Despite President Muhamadu Buhari’s objection against official cars for senators and members of the House of Representatives, the Senate on Thursday insisted on the purchase cars for the lawmakers.
Buhari had said he will not tolerate a situation whereby the National Assembly buy cars for themselves and at the same time take car loans.
The President made his position known on Wednesday during the maiden edition of his Presidential Media Chat.
However, in a statement by its spokesperson, Senator Aliyu Sabi Abdullahi, the Senate said while the Senate is contemplating purchasing cars, it does not intend to spend anything close to the various figures of N4.5 billion, N6 billion or N50 billion as being bandied around.
Abdullahi added that shortly after getting the management team and the Senate Services committee to commence the due process for the purchase, certain contractors who bid for the supply of the vehicles but felt their bid would not scale through began sponsoring media propaganda against the project and even leaked the recommendations of the body working on the proposed project
The statement said: “Since the claim in an online medium that we are planning to purchase vehicles, we have not taken any further action on the issue. We are surprised that a proposed purchase became a subject of controversy and several figures that are far from our projections have been bandied around.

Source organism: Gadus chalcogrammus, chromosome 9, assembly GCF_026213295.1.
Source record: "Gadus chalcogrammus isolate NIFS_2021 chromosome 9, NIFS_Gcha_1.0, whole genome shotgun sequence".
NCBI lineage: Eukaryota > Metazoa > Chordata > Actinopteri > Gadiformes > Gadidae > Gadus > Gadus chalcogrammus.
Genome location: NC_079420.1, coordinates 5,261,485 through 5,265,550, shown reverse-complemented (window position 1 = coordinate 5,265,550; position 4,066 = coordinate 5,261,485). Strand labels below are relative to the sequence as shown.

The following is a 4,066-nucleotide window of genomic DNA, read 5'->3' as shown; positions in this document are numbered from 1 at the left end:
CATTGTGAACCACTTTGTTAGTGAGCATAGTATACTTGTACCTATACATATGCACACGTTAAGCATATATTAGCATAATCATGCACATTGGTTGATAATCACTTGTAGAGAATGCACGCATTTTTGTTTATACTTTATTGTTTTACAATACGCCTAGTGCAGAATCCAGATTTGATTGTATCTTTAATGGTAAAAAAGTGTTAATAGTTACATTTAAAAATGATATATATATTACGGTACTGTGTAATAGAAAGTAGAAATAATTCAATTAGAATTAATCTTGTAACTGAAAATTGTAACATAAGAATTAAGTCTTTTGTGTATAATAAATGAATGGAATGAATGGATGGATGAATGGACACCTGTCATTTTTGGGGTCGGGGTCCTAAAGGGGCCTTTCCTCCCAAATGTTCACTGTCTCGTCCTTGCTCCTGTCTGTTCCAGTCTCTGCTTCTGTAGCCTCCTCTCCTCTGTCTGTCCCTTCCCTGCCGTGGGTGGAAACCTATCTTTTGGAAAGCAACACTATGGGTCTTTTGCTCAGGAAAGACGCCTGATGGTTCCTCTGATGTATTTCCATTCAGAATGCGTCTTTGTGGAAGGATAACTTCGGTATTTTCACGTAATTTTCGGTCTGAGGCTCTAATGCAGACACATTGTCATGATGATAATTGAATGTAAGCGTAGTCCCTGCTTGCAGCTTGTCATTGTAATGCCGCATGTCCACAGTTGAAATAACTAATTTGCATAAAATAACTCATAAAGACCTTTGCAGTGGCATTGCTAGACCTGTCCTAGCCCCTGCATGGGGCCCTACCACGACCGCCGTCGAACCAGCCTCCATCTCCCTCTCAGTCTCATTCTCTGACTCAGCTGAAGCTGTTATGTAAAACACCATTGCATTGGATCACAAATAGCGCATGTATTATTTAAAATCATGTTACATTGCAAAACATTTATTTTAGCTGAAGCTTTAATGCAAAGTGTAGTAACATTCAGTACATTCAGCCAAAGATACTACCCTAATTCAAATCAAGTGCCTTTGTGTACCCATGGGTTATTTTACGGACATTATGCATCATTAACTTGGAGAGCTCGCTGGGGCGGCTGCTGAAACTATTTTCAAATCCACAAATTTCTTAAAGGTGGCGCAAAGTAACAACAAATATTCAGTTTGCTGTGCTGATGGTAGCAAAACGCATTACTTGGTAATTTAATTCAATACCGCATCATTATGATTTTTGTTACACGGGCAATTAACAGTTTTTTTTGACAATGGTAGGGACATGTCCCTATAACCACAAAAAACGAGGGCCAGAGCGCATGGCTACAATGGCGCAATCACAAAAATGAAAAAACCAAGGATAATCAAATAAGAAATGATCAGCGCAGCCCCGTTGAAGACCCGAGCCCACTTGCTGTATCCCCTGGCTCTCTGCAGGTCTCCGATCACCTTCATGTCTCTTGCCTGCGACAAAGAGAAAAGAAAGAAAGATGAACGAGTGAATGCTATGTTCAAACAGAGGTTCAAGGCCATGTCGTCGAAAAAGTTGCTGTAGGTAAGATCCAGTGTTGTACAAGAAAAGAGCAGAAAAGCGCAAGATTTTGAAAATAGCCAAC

“While an online medium put the figure at N4.5 billion, another one said N6 billion and now the President on national television was talking about N50 billion. These are outrageous figures. Once the debate on the 2016 budget begins, Nigerians will have the opportunity of knowing how much we voted for purchase of cars and how we intend spending the vote.
“This is a responsible and responsive National Assembly. We really need project for vehicles to facilitate our work We will however follow due process when we choose to take decisions on the purchase. We will also take into consideration the views, feelings and mood of the nation in taking the decisions. We will not be profligate or extravagant when what is apparently needed in our country is moderate and frugal spending.
“We however call on all Nigerians to be patient with us, and not jump the gun or rush into conclusions, particularly when no decision has been taken. The way the issue is being presented is as if we have ordered the car or have paid for it.”